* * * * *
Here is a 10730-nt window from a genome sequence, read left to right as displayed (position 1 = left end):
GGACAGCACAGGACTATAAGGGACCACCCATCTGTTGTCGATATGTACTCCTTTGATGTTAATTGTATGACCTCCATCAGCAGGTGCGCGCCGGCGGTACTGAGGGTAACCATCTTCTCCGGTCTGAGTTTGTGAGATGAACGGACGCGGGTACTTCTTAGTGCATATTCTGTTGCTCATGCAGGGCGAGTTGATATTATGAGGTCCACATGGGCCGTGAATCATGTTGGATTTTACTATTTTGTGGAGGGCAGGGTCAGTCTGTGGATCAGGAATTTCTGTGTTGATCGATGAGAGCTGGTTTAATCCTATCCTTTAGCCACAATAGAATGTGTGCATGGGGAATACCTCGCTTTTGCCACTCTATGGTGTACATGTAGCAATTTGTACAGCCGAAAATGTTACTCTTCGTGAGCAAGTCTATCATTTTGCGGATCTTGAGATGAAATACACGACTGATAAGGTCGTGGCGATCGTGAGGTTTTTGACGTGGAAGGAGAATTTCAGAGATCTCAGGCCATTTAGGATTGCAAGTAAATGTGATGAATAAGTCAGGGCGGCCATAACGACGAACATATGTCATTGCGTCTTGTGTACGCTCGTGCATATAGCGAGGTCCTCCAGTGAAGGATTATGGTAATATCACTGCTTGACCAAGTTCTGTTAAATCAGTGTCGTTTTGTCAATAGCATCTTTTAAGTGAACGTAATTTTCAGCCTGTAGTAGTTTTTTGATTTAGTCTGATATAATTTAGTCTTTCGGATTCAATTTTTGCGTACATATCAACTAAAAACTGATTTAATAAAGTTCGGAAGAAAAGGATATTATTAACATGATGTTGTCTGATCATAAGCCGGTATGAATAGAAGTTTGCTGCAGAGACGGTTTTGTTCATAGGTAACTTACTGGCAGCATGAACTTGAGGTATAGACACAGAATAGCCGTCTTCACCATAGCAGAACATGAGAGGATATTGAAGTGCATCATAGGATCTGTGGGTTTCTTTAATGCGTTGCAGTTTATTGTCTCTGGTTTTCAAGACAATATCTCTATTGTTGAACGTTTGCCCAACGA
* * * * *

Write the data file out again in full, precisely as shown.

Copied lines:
Here is a 10730-nt window from a genome sequence, read left to right as displayed (position 1 = left end):
GGACAGCACAGGACTATAAGGGACCACCCATCTGTTGTCGATATGTACTCCTTTGATGTTAATTGTATGACCTCCATCAGCAGGTGCGCGCCGGCGGTACTGAGGGTAACCATCTTCTCCGGTCTGAGTTTGTGAGATGAACGGACGCGGGTACTTCTTAGTGCATATTCTGTTGCTCATGCAGGGCGAGTTGATATTATGAGGTCCACATGGGCCGTGAATCATGTTGGATTTTACTATTTTGTGGAGGGCAGGGTCAGTCTGTGGATCAGGAATTTCTGTGTTGATCGATGAGAGCTGGTTTAATCCTATCCTTTAGCCACAATAGAATGTGTGCATGGGGAATACCTCGCTTTTGCCACTCTATGGTGTACATGTAGCAATTTGTACAGCCGAAAATGTTACTCTTCGTGAGCAAGTCTATCATTTTGCGGATCTTGAGATGAAATACACGACTGATAAGGTCGTGGCGATCGTGAGGTTTTTGACGTGGAAGGAGAATTTCAGAGATCTCAGGCCATTTAGGATTGCAAGTAAATGTGATGAATAAGTCAGGGCGGCCATAACGACGAACATATGTCATTGCGTCTTGTGTACGCTCGTGCATATAGCGAGGTCCTCCAGTGAAGGATTATGGTAATATCACTGCTTGACCAAGTTCTGTTAAATCAGTGTCGTTTTGTCAATAGCATCTTTTAAGTGAACGTAATTTTCAGCCTGTAGTAGTTTTTTGATTTAGTCTGATATAATTTAGTCTTTCGGATTCAATTTTTGCGTACATATCAACTAAAAACTGATTTAATAAAGTTCGGAAGAAAAGGATATTATTAACATGATGTTGTCTGATCATAAGCCGGTATGAATAGAAGTTTGCTGCAGAGACGGTTTTGTTCATAGGTAACTTACTGGCAGCATGAACTTGAGGTATAGACACAGAATAGCCGTCTTCACCATAGCAGAACATGAGAGGATATTGAAGTGCATCATAGGATCTGTGGGTTTCTTTAATGCGTTGCAGTTTATTGTCTCTGGTTTTCAAGACAATATCTCTATTGTTGAACGTTTGCCCAACGA